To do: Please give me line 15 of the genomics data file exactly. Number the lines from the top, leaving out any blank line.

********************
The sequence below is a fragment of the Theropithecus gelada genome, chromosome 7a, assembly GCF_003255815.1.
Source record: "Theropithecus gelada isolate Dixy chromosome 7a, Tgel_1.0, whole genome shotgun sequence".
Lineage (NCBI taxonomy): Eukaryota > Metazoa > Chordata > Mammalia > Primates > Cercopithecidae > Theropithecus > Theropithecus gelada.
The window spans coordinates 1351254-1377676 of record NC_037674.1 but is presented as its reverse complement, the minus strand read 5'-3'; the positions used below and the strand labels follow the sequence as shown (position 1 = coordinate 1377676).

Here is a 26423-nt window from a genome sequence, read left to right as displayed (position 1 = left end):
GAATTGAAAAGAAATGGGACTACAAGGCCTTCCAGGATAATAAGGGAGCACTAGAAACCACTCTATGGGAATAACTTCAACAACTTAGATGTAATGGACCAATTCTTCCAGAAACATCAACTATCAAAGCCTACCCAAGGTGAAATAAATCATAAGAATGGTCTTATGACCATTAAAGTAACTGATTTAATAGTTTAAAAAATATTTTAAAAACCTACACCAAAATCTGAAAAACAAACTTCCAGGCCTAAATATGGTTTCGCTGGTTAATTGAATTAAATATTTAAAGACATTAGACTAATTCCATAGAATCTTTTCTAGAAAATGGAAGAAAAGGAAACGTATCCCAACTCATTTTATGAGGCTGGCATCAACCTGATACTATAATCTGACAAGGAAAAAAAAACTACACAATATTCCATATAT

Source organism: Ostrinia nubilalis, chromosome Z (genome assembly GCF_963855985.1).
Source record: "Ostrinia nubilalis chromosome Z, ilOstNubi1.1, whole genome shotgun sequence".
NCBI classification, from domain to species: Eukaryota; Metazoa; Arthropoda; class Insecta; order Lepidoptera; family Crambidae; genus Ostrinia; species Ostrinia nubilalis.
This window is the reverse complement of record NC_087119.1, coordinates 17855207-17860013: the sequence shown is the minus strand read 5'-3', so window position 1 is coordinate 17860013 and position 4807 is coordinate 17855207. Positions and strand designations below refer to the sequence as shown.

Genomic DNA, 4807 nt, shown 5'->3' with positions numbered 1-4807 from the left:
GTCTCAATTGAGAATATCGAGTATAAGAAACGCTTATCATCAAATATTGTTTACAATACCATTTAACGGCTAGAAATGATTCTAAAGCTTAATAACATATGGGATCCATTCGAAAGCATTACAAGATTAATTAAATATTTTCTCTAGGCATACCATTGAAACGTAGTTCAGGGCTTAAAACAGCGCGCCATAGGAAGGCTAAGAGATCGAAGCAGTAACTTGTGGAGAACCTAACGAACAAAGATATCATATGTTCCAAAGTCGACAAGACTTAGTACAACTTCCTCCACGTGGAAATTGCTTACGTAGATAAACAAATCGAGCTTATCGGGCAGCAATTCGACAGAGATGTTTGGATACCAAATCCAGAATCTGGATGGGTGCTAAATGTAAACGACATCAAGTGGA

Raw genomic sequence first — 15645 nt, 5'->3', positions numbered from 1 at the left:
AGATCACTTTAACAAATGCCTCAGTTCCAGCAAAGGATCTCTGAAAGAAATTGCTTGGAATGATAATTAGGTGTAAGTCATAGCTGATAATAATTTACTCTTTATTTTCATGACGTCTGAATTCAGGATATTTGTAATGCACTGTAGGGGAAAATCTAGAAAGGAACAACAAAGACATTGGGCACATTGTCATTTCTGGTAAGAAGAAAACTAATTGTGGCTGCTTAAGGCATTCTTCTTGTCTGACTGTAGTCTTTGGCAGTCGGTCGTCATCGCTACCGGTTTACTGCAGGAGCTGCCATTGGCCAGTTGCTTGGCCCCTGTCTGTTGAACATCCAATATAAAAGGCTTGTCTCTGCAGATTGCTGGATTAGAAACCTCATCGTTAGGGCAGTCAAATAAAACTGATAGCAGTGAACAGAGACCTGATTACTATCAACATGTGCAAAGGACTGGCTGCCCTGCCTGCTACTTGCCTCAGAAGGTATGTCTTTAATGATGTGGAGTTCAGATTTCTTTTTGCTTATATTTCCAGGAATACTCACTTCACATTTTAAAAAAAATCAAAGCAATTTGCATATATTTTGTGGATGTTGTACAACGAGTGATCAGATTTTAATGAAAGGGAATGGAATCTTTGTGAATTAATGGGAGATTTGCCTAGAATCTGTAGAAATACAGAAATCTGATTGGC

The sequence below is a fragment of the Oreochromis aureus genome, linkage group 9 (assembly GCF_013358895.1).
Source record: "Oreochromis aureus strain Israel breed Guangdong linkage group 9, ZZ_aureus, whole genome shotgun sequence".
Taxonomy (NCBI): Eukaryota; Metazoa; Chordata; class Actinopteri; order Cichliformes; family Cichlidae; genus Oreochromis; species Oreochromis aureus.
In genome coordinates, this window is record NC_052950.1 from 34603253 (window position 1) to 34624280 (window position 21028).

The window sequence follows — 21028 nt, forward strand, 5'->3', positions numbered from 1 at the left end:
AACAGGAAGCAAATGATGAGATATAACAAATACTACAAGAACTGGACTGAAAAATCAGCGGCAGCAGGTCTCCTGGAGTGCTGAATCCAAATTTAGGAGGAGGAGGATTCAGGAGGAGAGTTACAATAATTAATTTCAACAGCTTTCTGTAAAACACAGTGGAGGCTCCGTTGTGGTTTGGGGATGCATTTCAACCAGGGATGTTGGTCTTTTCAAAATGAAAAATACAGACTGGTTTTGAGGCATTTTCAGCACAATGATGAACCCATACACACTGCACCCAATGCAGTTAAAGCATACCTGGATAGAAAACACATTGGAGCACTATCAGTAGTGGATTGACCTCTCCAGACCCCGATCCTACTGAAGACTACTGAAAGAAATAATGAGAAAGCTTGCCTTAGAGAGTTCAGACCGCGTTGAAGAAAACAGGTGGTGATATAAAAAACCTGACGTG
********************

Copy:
The sequence below is a fragment of the Oreochromis aureus genome, linkage group 9 (assembly GCF_013358895.1).